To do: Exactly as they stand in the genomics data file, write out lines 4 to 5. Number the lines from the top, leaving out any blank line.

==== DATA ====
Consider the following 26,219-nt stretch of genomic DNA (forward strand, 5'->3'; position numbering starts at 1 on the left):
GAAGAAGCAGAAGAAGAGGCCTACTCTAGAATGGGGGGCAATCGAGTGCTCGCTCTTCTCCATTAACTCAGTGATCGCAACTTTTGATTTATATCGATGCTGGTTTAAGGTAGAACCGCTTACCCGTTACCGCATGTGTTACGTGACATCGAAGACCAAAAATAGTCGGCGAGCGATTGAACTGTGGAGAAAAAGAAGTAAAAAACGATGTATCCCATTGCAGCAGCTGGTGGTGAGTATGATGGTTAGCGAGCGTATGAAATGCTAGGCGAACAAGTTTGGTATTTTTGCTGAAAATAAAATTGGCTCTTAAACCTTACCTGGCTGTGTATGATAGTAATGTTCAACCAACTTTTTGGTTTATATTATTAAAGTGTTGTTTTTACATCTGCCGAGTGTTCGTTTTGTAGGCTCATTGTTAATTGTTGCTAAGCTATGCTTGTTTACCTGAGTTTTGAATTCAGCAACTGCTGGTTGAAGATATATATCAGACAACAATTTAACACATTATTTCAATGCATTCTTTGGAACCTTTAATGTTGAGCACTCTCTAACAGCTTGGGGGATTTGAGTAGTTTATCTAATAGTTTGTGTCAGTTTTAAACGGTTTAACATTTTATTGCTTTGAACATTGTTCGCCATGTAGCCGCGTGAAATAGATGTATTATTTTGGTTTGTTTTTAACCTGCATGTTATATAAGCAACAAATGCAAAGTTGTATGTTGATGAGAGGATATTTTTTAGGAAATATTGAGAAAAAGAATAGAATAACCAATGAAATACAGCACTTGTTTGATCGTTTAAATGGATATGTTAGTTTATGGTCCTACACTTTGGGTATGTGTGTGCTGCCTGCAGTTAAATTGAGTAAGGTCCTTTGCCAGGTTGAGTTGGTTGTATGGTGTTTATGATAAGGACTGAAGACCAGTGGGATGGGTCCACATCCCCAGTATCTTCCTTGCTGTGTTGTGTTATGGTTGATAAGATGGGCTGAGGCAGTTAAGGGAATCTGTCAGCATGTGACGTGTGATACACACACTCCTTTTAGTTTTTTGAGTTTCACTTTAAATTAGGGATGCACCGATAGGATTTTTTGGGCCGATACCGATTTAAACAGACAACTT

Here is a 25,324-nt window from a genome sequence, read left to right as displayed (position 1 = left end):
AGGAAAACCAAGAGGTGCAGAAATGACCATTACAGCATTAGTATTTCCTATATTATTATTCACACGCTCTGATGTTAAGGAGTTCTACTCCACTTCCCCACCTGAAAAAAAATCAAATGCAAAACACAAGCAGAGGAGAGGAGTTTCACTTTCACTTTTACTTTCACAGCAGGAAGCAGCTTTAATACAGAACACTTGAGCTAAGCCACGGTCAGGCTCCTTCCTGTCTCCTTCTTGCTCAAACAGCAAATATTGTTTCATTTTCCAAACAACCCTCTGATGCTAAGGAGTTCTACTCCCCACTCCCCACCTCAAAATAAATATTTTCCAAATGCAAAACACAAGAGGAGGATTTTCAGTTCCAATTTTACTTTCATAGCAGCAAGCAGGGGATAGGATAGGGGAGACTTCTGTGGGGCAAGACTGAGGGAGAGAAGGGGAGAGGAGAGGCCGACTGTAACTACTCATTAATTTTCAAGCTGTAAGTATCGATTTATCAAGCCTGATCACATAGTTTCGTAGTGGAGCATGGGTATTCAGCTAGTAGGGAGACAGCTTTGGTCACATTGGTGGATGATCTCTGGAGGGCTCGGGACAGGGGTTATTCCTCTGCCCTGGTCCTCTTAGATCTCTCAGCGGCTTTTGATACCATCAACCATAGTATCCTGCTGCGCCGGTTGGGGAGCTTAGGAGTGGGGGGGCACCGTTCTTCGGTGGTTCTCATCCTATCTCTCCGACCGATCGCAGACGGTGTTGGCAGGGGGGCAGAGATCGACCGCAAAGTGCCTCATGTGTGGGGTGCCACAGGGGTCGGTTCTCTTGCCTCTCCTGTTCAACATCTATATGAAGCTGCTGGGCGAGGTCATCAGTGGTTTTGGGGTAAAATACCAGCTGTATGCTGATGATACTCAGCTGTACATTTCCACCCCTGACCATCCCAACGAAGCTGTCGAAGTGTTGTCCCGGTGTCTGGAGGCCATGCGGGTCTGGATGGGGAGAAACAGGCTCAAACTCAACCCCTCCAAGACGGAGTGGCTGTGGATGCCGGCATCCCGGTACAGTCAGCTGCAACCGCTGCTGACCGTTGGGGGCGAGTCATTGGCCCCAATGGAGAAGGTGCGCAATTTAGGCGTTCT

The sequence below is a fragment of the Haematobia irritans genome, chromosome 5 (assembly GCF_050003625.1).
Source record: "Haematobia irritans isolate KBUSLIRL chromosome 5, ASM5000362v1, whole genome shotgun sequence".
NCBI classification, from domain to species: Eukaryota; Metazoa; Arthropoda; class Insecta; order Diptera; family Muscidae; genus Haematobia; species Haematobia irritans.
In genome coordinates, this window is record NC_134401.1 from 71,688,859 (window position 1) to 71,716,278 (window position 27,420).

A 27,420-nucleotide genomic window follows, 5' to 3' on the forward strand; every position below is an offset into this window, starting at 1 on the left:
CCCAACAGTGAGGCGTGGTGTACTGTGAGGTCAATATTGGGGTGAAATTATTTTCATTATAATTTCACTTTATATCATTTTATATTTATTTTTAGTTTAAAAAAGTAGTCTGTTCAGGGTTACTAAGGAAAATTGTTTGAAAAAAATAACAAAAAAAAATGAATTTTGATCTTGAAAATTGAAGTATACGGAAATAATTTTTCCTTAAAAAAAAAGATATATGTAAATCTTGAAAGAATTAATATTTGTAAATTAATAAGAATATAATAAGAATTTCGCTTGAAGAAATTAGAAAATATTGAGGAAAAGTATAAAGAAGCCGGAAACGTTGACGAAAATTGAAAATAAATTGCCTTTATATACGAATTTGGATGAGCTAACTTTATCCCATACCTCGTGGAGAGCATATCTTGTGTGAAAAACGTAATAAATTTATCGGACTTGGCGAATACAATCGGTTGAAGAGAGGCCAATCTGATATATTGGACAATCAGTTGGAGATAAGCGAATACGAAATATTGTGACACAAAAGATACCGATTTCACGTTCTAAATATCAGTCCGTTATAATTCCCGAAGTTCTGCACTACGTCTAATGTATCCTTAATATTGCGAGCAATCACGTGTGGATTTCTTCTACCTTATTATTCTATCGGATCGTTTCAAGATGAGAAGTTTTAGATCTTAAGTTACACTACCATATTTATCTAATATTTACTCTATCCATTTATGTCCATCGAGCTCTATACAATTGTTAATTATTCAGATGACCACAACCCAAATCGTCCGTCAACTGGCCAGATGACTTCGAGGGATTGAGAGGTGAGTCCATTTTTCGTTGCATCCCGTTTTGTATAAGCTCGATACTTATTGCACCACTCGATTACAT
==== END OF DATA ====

AGGAAAACCAAGAGGTGCAGAAATGACCATTACAGCATTAGTATTTCCTATATTATTATTCACACGCTCTGATGTTAAGGAGTTCTACTCCACTTCCCCACCTGAAAAAAAATCAAATGCAAAACACAAGCAGAGGAGAGGAGTTTCACTTTCACTTTTACTTTCACAGCAGGAAGCAGCTTTAATACAGAACACTTGAGCTAAGCCACGGTCAGGCTCCTTCCTGTCTCCTTCTTGCTCAAACAGCAAATATTGTTTCATTTTCCAAACAACCCTCTGATGCTAAGGAGTTCTACTCCCCACTCCCCACCTCAAAATAAATATTTTCCAAATGCAAAACACAAGAGGAGGATTTTCAGTTCCAATTTTACTTTCATAGCAGCAAGCAGGGGATAGGATAGGGGAGACTTCTGTGGGGCAAGACTGAGGGAGAGAAGGGGAGAGGAGAGGCCGACTGTAACTACTCATTAATTTTCAAGCTGTAAGTATCGATTTATCAAGCCTGATCACATAGTTTCGTAGTGGAGCATGGGTATTCAGCTAGTAGGGAGACAGCTTTGGTCACATTGGTGGATGATCTCTGGAGGGCTCGGGACAGGGGTTATTCCTCTGCCCTGGTCCTCTTAGATCTCTCAGCGGCTTTTGATACCATCAACCATAGTATCCTGCTGCGCCGGTTGGGGAGCTTAGGAGTGGGGGGGCACCGTTCTTCGGTGGTTCTCATCCTATCTCTCCGACCGATCGCAGACGGTGTTGGCAGGGGGGCAGAGATCGACCGCAAAGTGCCTCATGTGTGGGGTGCCACAGGGGTCGGTTCTCTTGCCTCTCCTGTTCAACATCTATATGAAGCTGCTGGGCGAGGTCATCAGTGGTTTTGGGGTAAAATACCAGCTGTATGCTGATGATACTCAGCTGTACATTTCCACCCCTGACCATCCCAACGAAGCTGTCGAAGTGTTGTCCCGGTGTCTGGAGGCCATGCGGGTCTGGATGGGGAGAAACAGGCTCAAACTCAACCCCTCCAAGACGGAGTGGCTGTGGATGCCGGCATCCCGGTACAGTCAGCTGCAACCGCTGCTGACCGTTGGGGGCGAGTCATTGGCCCCAATGGAGAAGGTGCGCAATTTAGGCGTTCT

The sequence below is a fragment of the Haematobia irritans genome, chromosome 5 (assembly GCF_050003625.1).